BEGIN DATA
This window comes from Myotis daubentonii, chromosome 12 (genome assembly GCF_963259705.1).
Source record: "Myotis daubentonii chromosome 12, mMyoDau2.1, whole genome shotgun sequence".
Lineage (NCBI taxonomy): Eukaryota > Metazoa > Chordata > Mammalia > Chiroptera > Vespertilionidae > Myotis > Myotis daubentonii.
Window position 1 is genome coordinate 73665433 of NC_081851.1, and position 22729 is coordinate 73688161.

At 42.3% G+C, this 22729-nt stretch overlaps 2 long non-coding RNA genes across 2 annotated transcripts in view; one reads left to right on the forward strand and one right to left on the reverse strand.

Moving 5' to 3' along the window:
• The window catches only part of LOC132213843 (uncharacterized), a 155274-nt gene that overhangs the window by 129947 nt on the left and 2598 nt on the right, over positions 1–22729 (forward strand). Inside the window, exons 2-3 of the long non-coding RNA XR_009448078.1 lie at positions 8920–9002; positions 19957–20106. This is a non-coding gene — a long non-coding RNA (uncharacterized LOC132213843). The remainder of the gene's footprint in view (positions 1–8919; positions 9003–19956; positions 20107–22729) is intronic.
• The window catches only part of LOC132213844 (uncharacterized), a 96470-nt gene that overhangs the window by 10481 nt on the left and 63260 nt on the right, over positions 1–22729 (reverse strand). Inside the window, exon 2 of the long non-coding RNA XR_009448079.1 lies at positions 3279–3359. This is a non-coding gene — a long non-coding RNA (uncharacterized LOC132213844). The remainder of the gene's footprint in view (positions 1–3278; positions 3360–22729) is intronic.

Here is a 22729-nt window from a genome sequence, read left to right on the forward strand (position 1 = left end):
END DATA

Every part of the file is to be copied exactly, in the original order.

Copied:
This window comes from Myotis daubentonii, chromosome 12 (genome assembly GCF_963259705.1).
Source record: "Myotis daubentonii chromosome 12, mMyoDau2.1, whole genome shotgun sequence".
Lineage (NCBI taxonomy): Eukaryota > Metazoa > Chordata > Mammalia > Chiroptera > Vespertilionidae > Myotis > Myotis daubentonii.
Window position 1 is genome coordinate 73665433 of NC_081851.1, and position 22729 is coordinate 73688161.

At 42.3% G+C, this 22729-nt stretch overlaps 2 long non-coding RNA genes across 2 annotated transcripts in view; one reads left to right on the forward strand and one right to left on the reverse strand.

Moving 5' to 3' along the window:
• The window catches only part of LOC132213843 (uncharacterized), a 155274-nt gene that overhangs the window by 129947 nt on the left and 2598 nt on the right, over positions 1–22729 (forward strand). Inside the window, exons 2-3 of the long non-coding RNA XR_009448078.1 lie at positions 8920–9002; positions 19957–20106. This is a non-coding gene — a long non-coding RNA (uncharacterized LOC132213843). The remainder of the gene's footprint in view (positions 1–8919; positions 9003–19956; positions 20107–22729) is intronic.
• The window catches only part of LOC132213844 (uncharacterized), a 96470-nt gene that overhangs the window by 10481 nt on the left and 63260 nt on the right, over positions 1–22729 (reverse strand). Inside the window, exon 2 of the long non-coding RNA XR_009448079.1 lies at positions 3279–3359. This is a non-coding gene — a long non-coding RNA (uncharacterized LOC132213844). The remainder of the gene's footprint in view (positions 1–3278; positions 3360–22729) is intronic.

Here is a 22729-nt window from a genome sequence, read left to right on the forward strand (position 1 = left end):